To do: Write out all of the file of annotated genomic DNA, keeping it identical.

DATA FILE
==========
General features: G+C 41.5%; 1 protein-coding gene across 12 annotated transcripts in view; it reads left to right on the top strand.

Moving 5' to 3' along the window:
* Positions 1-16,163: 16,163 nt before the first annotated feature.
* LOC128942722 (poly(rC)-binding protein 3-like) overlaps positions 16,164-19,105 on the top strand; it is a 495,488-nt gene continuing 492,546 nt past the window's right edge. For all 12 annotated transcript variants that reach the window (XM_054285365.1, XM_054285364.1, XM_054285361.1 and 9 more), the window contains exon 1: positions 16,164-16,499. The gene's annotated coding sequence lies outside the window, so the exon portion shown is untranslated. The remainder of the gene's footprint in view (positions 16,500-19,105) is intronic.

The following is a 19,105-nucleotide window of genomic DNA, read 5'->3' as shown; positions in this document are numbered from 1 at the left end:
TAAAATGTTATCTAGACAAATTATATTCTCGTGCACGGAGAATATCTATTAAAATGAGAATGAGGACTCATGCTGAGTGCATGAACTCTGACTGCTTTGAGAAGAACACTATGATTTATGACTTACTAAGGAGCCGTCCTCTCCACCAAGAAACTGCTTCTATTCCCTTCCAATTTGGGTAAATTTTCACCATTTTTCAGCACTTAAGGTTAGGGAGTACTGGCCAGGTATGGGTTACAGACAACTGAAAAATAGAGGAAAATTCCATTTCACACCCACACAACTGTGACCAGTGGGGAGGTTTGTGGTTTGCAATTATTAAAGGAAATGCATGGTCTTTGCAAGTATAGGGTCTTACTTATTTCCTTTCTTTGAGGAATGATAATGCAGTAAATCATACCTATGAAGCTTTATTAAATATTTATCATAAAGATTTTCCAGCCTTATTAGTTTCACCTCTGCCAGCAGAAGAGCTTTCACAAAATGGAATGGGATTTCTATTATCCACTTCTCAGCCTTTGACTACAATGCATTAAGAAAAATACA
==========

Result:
General features: G+C 41.5%; 1 protein-coding gene across 12 annotated transcripts in view; it reads left to right on the top strand.

Moving 5' to 3' along the window:
* Positions 1-16,163: 16,163 nt before the first annotated feature.
* LOC128942722 (poly(rC)-binding protein 3-like) overlaps positions 16,164-19,105 on the top strand; it is a 495,488-nt gene continuing 492,546 nt past the window's right edge. For all 12 annotated transcript variants that reach the window (XM_054285365.1, XM_054285364.1, XM_054285361.1 and 9 more), the window contains exon 1: positions 16,164-16,499. The gene's annotated coding sequence lies outside the window, so the exon portion shown is untranslated. The remainder of the gene's footprint in view (positions 16,500-19,105) is intronic.

The following is a 19,105-nucleotide window of genomic DNA, read 5'->3' as shown; positions in this document are numbered from 1 at the left end:
TAAAATGTTATCTAGACAAATTATATTCTCGTGCACGGAGAATATCTATTAAAATGAGAATGAGGACTCATGCTGAGTGCATGAACTCTGACTGCTTTGAGAAGAACACTATGATTTATGACTTACTAAGGAGCCGTCCTCTCCACCAAGAAACTGCTTCTATTCCCTTCCAATTTGGGTAAATTTTCACCATTTTTCAGCACTTAAGGTTAGGGAGTACTGGCCAGGTATGGGTTACAGACAACTGAAAAATAGAGGAAAATTCCATTTCACACCCACACAACTGTGACCAGTGGGGAGGTTTGTGGTTTGCAATTATTAAAGGAAATGCATGGTCTTTGCAAGTATAGGGTCTTACTTATTTCCTTTCTTTGAGGAATGATAATGCAGTAAATCATACCTATGAAGCTTTATTAAATATTTATCATAAAGATTTTCCAGCCTTATTAGTTTCACCTCTGCCAGCAGAAGAGCTTTCACAAAATGGAATGGGATTTCTATTATCCACTTCTCAGCCTTTGACTACAATGCATTAAGAAAAATACA